Tuesday, February 07, 2012

This blog has moved HERE

Wednesday, December 28, 2011


And now, as 2011 draws to a close, it's time for a little review of all that has been and to consider where I am heading.

As far as goals go, it's been a bit of a mixed bag. I've achieved some (getting at least 5 articles published), I've almost achieved some (reading 17 books, when I set out to read 25) and some have completely fallen by the wayside (transforming my body).

It has been a remarkable year. Very eventful. It has only been now, in the quiet, that I can look back and see how much has happened and how far I have been propelled.

I started 2011 in a job I wasn't entirely happy with, and so did Madelein. She started her business in June and I joined her in August.

My plans had originally been to return to the world of journalism, however, I got bored in between job interviews and offered to help Maddies out in her business. And now I work with one of our clients daily and still get time to write.

I now write freelance, with most of my writing work going to Alice Magazine and Rahotep Start Living website. The plan is to expand my freelance clients and at the same time to submit something to a writing competition or several.

And also to turn my body into a work of performance art. My friend Dori and I are kicking off the year with a one month experiment in veganism. And why not?

I've been looking over Start Wearing Purple and realised that what is contained in this blog belongs to another time, another place. It is mostly the past with some movie reviews thrown in for good measure. So, I am moving the blog. While Start Wearing Purple will be available to read to anyone who finds it, I am creating a blog that will be a little more in line with where I feel my life is nudging me.

Thanks for the reads. I will post the link to the new blog in the new year.

Monday, December 05, 2011

Motherhood. Not.

There was once a time when I ached for children. I am talking about a physical sensation, bringing about the understanding of wanting something with every fibre of one’s being. Every nerve ending reached out towards having a child and it drove me nuts.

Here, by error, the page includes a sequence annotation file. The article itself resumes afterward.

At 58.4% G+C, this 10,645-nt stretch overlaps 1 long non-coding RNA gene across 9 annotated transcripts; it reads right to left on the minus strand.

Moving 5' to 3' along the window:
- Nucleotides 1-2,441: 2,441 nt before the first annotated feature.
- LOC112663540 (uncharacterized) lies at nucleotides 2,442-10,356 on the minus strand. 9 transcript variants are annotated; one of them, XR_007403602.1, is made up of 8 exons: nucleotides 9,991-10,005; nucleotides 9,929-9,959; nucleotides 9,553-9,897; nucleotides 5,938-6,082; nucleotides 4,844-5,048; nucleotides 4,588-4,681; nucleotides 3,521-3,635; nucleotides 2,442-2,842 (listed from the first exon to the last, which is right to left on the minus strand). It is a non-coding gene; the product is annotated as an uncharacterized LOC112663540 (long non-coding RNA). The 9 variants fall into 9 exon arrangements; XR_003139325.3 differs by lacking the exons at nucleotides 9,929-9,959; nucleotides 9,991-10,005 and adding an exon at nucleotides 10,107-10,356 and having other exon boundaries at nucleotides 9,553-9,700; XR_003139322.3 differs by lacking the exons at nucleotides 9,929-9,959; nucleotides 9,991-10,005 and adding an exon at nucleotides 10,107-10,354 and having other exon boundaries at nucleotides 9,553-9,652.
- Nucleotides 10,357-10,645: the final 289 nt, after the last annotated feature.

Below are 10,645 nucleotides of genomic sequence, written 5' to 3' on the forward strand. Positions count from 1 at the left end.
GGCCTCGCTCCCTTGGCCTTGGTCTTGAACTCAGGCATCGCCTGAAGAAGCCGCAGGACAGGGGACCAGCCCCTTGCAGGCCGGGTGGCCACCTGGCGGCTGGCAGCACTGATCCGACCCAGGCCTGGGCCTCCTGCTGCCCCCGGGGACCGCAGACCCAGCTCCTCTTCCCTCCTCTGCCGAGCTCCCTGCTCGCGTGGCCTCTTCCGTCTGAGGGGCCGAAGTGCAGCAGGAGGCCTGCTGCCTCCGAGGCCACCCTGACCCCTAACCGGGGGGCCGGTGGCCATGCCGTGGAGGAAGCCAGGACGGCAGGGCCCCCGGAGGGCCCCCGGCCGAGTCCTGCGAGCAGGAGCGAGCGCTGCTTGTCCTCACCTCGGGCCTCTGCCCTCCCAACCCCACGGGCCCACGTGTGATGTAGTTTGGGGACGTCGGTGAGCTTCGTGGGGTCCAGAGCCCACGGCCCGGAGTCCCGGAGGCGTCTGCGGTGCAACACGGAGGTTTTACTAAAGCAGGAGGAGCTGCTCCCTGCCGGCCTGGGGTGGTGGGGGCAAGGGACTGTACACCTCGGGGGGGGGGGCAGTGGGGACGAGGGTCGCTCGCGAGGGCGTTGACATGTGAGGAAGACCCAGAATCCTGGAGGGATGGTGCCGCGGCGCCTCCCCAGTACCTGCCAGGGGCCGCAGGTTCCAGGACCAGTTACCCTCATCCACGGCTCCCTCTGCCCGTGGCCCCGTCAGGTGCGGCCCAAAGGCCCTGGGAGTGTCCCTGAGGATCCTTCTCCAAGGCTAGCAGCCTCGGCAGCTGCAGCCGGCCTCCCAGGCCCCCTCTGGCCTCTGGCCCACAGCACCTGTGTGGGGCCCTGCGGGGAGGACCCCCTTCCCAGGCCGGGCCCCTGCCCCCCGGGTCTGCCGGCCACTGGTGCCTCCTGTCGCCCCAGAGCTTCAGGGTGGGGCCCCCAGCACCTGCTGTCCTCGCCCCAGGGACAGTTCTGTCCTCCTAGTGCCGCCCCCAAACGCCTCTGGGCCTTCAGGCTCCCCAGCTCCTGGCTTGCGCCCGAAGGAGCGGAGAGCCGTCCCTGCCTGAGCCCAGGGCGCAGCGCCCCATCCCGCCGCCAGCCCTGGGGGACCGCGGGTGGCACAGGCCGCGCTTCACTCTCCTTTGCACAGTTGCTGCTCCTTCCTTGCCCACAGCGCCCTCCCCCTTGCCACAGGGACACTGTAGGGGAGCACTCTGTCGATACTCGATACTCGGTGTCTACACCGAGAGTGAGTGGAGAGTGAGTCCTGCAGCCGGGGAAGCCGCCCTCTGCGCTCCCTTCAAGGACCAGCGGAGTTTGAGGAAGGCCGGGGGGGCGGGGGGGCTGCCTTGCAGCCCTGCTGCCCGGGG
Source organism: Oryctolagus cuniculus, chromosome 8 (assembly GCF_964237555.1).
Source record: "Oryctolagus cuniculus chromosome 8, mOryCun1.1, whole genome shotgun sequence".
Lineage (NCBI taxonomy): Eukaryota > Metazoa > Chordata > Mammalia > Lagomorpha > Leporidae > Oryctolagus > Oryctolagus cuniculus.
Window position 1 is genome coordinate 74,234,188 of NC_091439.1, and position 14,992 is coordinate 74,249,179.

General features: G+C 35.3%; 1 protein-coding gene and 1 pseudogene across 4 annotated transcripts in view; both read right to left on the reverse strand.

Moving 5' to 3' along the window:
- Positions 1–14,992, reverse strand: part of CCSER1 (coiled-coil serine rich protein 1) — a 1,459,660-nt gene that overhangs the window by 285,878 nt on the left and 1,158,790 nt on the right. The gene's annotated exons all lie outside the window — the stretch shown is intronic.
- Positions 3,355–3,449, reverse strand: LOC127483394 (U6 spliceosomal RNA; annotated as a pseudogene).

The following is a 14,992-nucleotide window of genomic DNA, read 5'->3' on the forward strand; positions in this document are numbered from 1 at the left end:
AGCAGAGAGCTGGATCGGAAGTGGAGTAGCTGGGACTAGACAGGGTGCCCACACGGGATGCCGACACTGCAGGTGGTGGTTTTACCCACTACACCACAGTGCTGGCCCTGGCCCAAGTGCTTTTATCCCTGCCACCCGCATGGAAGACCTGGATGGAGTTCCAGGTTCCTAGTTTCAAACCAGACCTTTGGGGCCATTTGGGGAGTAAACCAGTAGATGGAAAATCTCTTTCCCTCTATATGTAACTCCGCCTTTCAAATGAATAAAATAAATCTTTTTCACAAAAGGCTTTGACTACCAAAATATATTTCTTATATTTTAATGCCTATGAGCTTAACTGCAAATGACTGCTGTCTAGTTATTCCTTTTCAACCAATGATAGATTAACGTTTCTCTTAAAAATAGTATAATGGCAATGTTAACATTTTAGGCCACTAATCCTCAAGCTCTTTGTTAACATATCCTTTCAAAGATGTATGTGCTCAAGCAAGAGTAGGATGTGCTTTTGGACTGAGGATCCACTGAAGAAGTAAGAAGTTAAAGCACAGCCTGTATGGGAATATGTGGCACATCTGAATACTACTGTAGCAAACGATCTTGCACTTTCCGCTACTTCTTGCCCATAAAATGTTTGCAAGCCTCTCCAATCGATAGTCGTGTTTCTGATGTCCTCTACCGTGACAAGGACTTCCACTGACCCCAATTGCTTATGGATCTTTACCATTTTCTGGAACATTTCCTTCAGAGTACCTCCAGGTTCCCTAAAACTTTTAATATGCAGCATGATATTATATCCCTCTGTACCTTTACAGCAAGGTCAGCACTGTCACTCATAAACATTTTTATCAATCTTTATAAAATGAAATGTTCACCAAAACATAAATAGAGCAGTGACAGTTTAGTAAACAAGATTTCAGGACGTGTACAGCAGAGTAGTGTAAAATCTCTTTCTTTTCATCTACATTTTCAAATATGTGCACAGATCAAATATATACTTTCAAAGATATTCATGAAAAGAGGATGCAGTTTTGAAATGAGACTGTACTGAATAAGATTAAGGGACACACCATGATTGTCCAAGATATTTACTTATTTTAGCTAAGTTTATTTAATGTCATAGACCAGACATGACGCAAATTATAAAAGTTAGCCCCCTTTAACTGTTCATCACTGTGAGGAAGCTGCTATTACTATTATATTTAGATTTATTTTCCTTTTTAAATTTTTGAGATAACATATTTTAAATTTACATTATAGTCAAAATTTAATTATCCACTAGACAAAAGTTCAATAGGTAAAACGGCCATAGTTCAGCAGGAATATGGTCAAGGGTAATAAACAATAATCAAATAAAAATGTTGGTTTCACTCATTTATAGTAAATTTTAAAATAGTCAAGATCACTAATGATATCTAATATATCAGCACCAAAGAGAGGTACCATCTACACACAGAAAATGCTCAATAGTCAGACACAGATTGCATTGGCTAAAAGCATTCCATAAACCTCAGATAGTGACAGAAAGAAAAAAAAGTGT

As women, we live within an ocean of chemicals that trigger all kinds of very bizarre reactions. My (almost) demented longing for a baby began at 25, reached its insane peak at the age of 35, with me weeping uncontrollably every time an advert for formula or nappies flashed across the TV screen. It was clear to me that there really was a biological clock and that I could, in fact, hear it ticking.

And then, just like that, it stopped.

I reckon that it’s part of the hormonal soup we float in, sending out a message to use those eggs before they reach their “best before date”. I figure that, realizing that babies were so not going to happen, my body decided that rather than waste its time on pushing me towards procreation, its energy would be better spent elsewhere. Like on craving chocolate, say.

For a while there I did harbor some regret that I didn’t produce a tiny human. I don’t anymore, though. The reason is simple: I’ve become incredibly selfish.

A baby would not fit into my life at all. I like my space. I enjoy lying in and having weekends where my partner do nothing but cuddle in bed with the dogs. I don’t want to spend money on an education or clothing other than my own. I like that my life is my own and I don’t have to squeeze in school runs or karate classes or soccer matches.

And yet, there was once a time in my life when I was looking forward to all that. Packing school lunches, cheering on the sidelines, going to every match, debating competition, prize giving and extra mural class that could be thrown at me. I wanted to read bedtime stories and sing lullabies and change nappies. And I envied my friends and family who had that opportunity.

Now, not so much.

I see how having children has enriched the lives of those around me. They work a little harder than I do. They are more driven, wanting to create a happier life for their offspring. There is a depth to a life with children, from what I’ve observed. So many lessons to learn along the way in the raising of them, watching them grow and become individuals in their own right.

However, I do not feel that I am missing out on too much. I get to be the cool Aunty and cousin, a role that suits me to the ground. It’s a path that I have chosen for myself for my own reasons and it enriches my life in its own way.

Being without my own children doesn’t mean I don’t get to pass a legacy on to another generation. It just means that it gets passed on a little sideways and in my own peculiar way.

Tuesday, November 29, 2011

The Move.

I have lost track of how many times I have moved over the past ten years. From one city to another. Across continents. With loads of furniture and with just what I can fit in one suitcase. I've moved a lot.

We have finally moved to a house we're renting out in Alberton. And I simply cannot find the energy to unpack boxes. Neither can Madelein.